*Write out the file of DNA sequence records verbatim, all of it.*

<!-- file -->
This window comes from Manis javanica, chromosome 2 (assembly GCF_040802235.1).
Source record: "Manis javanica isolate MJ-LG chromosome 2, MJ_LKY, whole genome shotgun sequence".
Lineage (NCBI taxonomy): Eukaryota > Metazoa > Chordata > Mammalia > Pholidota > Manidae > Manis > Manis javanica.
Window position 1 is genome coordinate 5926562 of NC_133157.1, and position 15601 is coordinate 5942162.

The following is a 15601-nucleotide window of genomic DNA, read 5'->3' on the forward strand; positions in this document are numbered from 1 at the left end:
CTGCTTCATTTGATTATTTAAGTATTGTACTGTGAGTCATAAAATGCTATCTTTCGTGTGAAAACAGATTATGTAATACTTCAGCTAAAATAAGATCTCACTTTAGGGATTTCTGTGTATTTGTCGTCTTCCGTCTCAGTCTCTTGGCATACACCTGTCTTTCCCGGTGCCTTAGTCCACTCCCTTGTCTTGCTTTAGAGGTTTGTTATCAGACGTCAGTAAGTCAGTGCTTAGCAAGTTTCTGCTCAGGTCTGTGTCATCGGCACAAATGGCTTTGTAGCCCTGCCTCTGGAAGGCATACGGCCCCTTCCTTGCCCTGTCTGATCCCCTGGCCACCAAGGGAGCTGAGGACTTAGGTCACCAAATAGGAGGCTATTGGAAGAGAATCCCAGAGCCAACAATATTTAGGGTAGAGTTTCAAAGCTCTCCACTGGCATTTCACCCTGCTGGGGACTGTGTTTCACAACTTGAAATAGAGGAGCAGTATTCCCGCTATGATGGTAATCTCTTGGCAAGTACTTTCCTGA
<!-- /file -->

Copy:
This window comes from Manis javanica, chromosome 2 (assembly GCF_040802235.1).
Source record: "Manis javanica isolate MJ-LG chromosome 2, MJ_LKY, whole genome shotgun sequence".
Lineage (NCBI taxonomy): Eukaryota > Metazoa > Chordata > Mammalia > Pholidota > Manidae > Manis > Manis javanica.
Window position 1 is genome coordinate 5926562 of NC_133157.1, and position 15601 is coordinate 5942162.

The following is a 15601-nucleotide window of genomic DNA, read 5'->3' on the forward strand; positions in this document are numbered from 1 at the left end:
CTGCTTCATTTGATTATTTAAGTATTGTACTGTGAGTCATAAAATGCTATCTTTCGTGTGAAAACAGATTATGTAATACTTCAGCTAAAATAAGATCTCACTTTAGGGATTTCTGTGTATTTGTCGTCTTCCGTCTCAGTCTCTTGGCATACACCTGTCTTTCCCGGTGCCTTAGTCCACTCCCTTGTCTTGCTTTAGAGGTTTGTTATCAGACGTCAGTAAGTCAGTGCTTAGCAAGTTTCTGCTCAGGTCTGTGTCATCGGCACAAATGGCTTTGTAGCCCTGCCTCTGGAAGGCATACGGCCCCTTCCTTGCCCTGTCTGATCCCCTGGCCACCAAGGGAGCTGAGGACTTAGGTCACCAAATAGGAGGCTATTGGAAGAGAATCCCAGAGCCAACAATATTTAGGGTAGAGTTTCAAAGCTCTCCACTGGCATTTCACCCTGCTGGGGACTGTGTTTCACAACTTGAAATAGAGGAGCAGTATTCCCGCTATGATGGTAATCTCTTGGCAAGTACTTTCCTGA